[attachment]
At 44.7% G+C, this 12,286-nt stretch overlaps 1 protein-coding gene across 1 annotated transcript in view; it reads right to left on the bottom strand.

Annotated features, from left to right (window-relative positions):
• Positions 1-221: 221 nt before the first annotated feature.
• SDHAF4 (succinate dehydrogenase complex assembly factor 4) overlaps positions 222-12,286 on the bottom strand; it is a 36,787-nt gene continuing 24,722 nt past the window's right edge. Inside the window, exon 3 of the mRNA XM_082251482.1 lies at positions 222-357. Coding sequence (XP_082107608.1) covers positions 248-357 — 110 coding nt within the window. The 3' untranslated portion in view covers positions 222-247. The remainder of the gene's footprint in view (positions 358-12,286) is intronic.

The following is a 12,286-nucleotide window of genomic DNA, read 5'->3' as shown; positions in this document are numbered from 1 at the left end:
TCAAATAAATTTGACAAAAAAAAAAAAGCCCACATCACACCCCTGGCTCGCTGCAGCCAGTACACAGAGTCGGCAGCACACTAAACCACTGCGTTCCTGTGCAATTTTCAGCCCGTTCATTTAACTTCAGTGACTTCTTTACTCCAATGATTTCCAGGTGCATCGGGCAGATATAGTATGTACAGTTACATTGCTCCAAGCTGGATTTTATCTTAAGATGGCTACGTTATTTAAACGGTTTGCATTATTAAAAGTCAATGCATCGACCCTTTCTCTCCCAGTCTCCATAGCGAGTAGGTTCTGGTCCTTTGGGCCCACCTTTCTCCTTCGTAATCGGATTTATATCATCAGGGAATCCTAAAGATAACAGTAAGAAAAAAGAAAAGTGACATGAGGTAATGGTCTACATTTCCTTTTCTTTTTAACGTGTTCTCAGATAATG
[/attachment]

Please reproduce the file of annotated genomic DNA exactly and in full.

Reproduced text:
At 44.7% G+C, this 12,286-nt stretch overlaps 1 protein-coding gene across 1 annotated transcript in view; it reads right to left on the bottom strand.

Annotated features, from left to right (window-relative positions):
• Positions 1-221: 221 nt before the first annotated feature.
• SDHAF4 (succinate dehydrogenase complex assembly factor 4) overlaps positions 222-12,286 on the bottom strand; it is a 36,787-nt gene continuing 24,722 nt past the window's right edge. Inside the window, exon 3 of the mRNA XM_082251482.1 lies at positions 222-357. Coding sequence (XP_082107608.1) covers positions 248-357 — 110 coding nt within the window. The 3' untranslated portion in view covers positions 222-247. The remainder of the gene's footprint in view (positions 358-12,286) is intronic.

The following is a 12,286-nucleotide window of genomic DNA, read 5'->3' as shown; positions in this document are numbered from 1 at the left end:
TCAAATAAATTTGACAAAAAAAAAAAAGCCCACATCACACCCCTGGCTCGCTGCAGCCAGTACACAGAGTCGGCAGCACACTAAACCACTGCGTTCCTGTGCAATTTTCAGCCCGTTCATTTAACTTCAGTGACTTCTTTACTCCAATGATTTCCAGGTGCATCGGGCAGATATAGTATGTACAGTTACATTGCTCCAAGCTGGATTTTATCTTAAGATGGCTACGTTATTTAAACGGTTTGCATTATTAAAAGTCAATGCATCGACCCTTTCTCTCCCAGTCTCCATAGCGAGTAGGTTCTGGTCCTTTGGGCCCACCTTTCTCCTTCGTAATCGGATTTATATCATCAGGGAATCCTAAAGATAACAGTAAGAAAAAAGAAAAGTGACATGAGGTAATGGTCTACATTTCCTTTTCTTTTTAACGTGTTCTCAGATAATG